Intimacy anorexics are very good at doing, because it is always justified. Things we do need to get done. However, we have a very difficult time being. In order to just be takes vulnerability and requires risk. We don’t want to be seen; because if others see what is inside of us, they most likely will not love us. The more we can keep others from seeing the real us and our flaws the more likely others will love us. Some of us may think we need to be perfect and look perfect in order to be loved. If we are imperfect, we are unlovable. However, this is far from the truth. It is in our imperfections and by allowing others to see the real us that makes us truly lovable. Intimacy requires vulnerability.
Why should we be concerned?
I believe this should be a cultural concern, because we are designed to be connected and intimate. Research has shown that infants who are not held and are neglected due to the lack of touch do not do as well in areas of IQ as well as emotional and physical development as infants who are held. Infants neglected of touch can even die. Elderly people who are isolated and have no family contact may also die more quickly. Prayer is also a form of intimacy. Research also has shown medical patients who are prayed for recover more quickly from medical procedures. Prayer not only changes things, it also changes the person praying. Prayer is intimacy.
Intimacy has a direct correlation to mood disorders (depression and anxiety) and personality disorders (reactive attachment, narcissism, and borderline). This can also lead to increased death rates as well as suicide, homicide and crime, which all negatively impact communities and welfare. People who are not emotionally healthy generally medicate with drugs, alcohol, sex, food, gambling, shopping and any other form of addiction. There is a financial, physical, spiritual and emotional price with the absence of intimacy.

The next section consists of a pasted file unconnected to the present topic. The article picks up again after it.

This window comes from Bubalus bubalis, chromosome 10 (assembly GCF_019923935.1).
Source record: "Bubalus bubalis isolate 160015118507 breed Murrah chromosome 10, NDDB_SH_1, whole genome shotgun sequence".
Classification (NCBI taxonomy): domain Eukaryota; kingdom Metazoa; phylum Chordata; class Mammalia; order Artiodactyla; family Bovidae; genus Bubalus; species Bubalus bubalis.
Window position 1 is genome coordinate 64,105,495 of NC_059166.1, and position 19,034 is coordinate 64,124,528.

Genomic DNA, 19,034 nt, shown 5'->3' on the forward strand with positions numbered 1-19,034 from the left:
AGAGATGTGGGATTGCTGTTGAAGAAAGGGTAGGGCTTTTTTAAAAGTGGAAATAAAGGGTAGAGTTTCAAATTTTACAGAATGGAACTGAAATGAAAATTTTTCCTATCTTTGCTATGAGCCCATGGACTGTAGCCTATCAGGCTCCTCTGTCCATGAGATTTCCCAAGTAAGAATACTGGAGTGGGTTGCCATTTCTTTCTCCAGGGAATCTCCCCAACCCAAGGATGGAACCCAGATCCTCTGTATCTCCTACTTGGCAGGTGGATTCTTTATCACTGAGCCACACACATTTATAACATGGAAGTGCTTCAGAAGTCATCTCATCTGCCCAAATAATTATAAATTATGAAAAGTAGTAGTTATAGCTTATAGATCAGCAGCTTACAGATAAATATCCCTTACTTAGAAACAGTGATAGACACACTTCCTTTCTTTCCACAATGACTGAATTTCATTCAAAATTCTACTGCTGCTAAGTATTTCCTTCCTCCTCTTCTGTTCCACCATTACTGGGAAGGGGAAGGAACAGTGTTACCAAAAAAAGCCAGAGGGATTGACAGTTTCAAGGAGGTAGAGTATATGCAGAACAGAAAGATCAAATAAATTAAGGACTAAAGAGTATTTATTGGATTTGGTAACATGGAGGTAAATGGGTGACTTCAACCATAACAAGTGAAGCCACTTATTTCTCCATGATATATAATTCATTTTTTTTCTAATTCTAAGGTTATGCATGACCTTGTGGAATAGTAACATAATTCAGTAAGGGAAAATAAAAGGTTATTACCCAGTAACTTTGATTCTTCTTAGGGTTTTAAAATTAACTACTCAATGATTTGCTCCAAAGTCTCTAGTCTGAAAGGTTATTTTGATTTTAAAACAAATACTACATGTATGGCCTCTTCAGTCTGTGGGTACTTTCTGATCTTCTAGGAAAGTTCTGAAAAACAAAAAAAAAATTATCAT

How important is intimacy and vulnerability in marriage? It is critical. Just ask the clients Transformed Hearts serves. With all the secondary issues aside, the majority of the time the core issue is that there is the lack of emotional, spiritual and sexual intimacy between the couple. Couples who do not get better in this area generally terminate the marriage in divorce, which impacts the children. There is a high price our children pay when intimacy in a marriage does not flourish.
In the end, all of these are connected like dominoes – dominoes of intimacy. If the very first domino of intimacy falls, we all passively fall with it. What are we going to do about it? What creative solutions do we have to correct this? Not sure we have a solution… because that’s the other thing… the lack of intimacy in a culture negatively affects assertive creativity.
Cory Schortzman is an author, speaker, teacher and licensed mental health professional. Since 2008, he has served as the Executive Director of Transformed Hearts Counseling Center in Colorado Springs, CO. He is the founder of SARA, the Sexual Addiction Recovery Association. Cory is passionate about helping couples and individuals overcome sex addiction. He is also passionate about bringing awareness to the public and supporting the elimination of sex and human trafficking. Cory has been married since 1998 to his beautiful wife, Kerry, and lives in Colorado with their four daughters. He and Kerry have been seen on the CBS Early Show, Inside Edition, and ABC Good Morning America, Fox 21 News, and TLC/Discovery discussing the harm of sex addiction and the joys of recovery. He has also been heard on numerous radio programs.
Cory’s books include: Out of the Darkness, Into the Light the Workbook, Into the Light the Steps, Ashes to Beauty the Steps, 301 Dating Ideas, 301 Conversational Ideas, 301 Ways to Say I Love You, 301 Ways to Love Your Children & 301 Recovery Tools & Tips.